My earliest memories of creating aniamtion go back to when I was 7 years old. My first experiences creating animation involved a video game from the early 90’s called Mario Paint. I was equipped with a mouse, a video cassette recorder, and a Super Nintendo game that would allow one to create crude animations that lasted an entire nine frames. Animating this way was a tedious process of drawing nine frames at a time, which I would later record via an elaborate setup of my game console connected through my VCR. After hours of work, going back and forth from game console to VCR, I would finally have something to show for all of my efforts – poorly drawn stick figures animated violently maiming each other in some fashion. Not long after, I discovered the magic of creating flipbook animations in the margins of old, discarded books, which produced a similar quality of stick figure animation with a lot less effort.
11 years later and you would have an indecisive 18-year-old attempting to figure out what to do with his life. It was at this point that I had to declare my major. I always had an interest in art, having taken a myriad of art classes all throughout high school. The parental unit did not seem to understand the merits of my artistic endeavors and would suggest I do something "real" for a living because there was no money in art. Taking this into consideration, I chose secondary art education as a major with the rationalization that I could make a living and still be an artist. That lasted for about a semester until I caught word of a new animation program at Ball State University. It was then that I knew, without a doubt, I wanted to be an animator.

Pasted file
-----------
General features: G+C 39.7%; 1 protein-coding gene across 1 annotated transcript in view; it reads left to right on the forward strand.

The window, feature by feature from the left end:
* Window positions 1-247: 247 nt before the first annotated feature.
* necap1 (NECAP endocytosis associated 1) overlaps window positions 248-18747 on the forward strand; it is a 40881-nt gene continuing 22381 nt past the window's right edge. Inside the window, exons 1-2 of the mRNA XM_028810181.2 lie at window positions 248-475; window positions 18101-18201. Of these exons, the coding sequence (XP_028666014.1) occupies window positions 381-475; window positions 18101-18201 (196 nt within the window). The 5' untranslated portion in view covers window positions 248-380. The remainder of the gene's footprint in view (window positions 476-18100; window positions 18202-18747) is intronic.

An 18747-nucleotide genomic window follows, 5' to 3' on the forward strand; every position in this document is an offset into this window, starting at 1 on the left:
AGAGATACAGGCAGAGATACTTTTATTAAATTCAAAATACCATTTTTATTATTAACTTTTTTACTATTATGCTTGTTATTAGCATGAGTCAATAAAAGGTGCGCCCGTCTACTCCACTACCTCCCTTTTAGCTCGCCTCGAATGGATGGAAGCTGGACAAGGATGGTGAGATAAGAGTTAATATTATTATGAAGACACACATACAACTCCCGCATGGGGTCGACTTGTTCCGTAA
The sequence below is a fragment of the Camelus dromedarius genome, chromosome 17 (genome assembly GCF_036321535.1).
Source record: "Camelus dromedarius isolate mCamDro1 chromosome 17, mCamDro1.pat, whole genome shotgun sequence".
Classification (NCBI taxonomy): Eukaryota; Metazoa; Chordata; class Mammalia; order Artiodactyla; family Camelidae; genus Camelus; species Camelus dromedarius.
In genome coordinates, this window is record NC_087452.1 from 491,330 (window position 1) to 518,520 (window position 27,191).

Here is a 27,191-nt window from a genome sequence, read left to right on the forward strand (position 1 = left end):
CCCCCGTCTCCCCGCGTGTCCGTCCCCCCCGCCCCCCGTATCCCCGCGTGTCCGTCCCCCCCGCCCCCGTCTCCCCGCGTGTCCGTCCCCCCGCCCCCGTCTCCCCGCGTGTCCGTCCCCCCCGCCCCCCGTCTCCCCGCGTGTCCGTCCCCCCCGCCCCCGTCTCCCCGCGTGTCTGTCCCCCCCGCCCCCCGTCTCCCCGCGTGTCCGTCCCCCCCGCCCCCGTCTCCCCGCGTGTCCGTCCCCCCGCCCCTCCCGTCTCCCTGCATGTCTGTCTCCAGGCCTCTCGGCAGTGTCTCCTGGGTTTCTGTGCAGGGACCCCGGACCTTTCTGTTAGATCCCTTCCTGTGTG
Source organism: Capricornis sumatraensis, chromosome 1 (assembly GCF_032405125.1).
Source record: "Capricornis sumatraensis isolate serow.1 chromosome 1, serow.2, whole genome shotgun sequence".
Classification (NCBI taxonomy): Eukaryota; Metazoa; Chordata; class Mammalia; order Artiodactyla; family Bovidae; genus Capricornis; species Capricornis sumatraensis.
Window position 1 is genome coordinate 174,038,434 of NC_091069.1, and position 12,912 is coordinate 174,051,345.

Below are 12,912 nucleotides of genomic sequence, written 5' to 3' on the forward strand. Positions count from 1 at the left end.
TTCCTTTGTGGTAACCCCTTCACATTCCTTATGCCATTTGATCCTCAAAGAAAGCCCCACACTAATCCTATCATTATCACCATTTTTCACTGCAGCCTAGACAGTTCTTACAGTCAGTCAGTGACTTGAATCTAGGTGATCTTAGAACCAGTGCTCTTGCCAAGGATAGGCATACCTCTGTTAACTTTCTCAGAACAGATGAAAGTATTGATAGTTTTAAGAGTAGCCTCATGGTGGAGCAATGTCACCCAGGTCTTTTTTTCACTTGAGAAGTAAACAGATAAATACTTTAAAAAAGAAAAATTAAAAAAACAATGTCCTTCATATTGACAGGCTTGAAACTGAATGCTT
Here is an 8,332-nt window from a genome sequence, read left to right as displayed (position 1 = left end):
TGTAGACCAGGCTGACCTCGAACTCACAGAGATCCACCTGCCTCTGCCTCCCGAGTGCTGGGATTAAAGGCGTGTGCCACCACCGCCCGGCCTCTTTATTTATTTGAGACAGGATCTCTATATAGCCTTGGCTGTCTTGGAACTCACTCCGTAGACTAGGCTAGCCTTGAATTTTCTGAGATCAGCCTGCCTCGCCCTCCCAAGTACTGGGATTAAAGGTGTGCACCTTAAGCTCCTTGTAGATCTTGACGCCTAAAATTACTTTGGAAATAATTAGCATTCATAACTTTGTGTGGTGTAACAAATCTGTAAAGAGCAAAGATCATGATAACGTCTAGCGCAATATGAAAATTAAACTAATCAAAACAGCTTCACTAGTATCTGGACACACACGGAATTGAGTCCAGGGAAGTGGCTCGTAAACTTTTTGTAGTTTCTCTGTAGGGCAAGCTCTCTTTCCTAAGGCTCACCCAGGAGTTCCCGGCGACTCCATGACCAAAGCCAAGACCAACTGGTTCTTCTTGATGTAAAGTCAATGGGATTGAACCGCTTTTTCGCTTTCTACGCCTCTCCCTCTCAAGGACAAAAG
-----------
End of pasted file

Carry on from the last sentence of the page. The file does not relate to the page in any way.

Studying at Ball State has facilitated my obsessions in animation, leading to the discovery of several influential artists. My influences include the likes of animators, film directors, and traditional artists such as Jan Svankmajer, The Brothers Quay, David Lynch, Michel Gondry, William Kentridge, Yoshiro Kimura and many others that have added to my visual repertoire. A related career in animation would be ideal, but to be honest, I don’t care what I do for a living as long as I can still create. Getting paid to do so would just be a perk.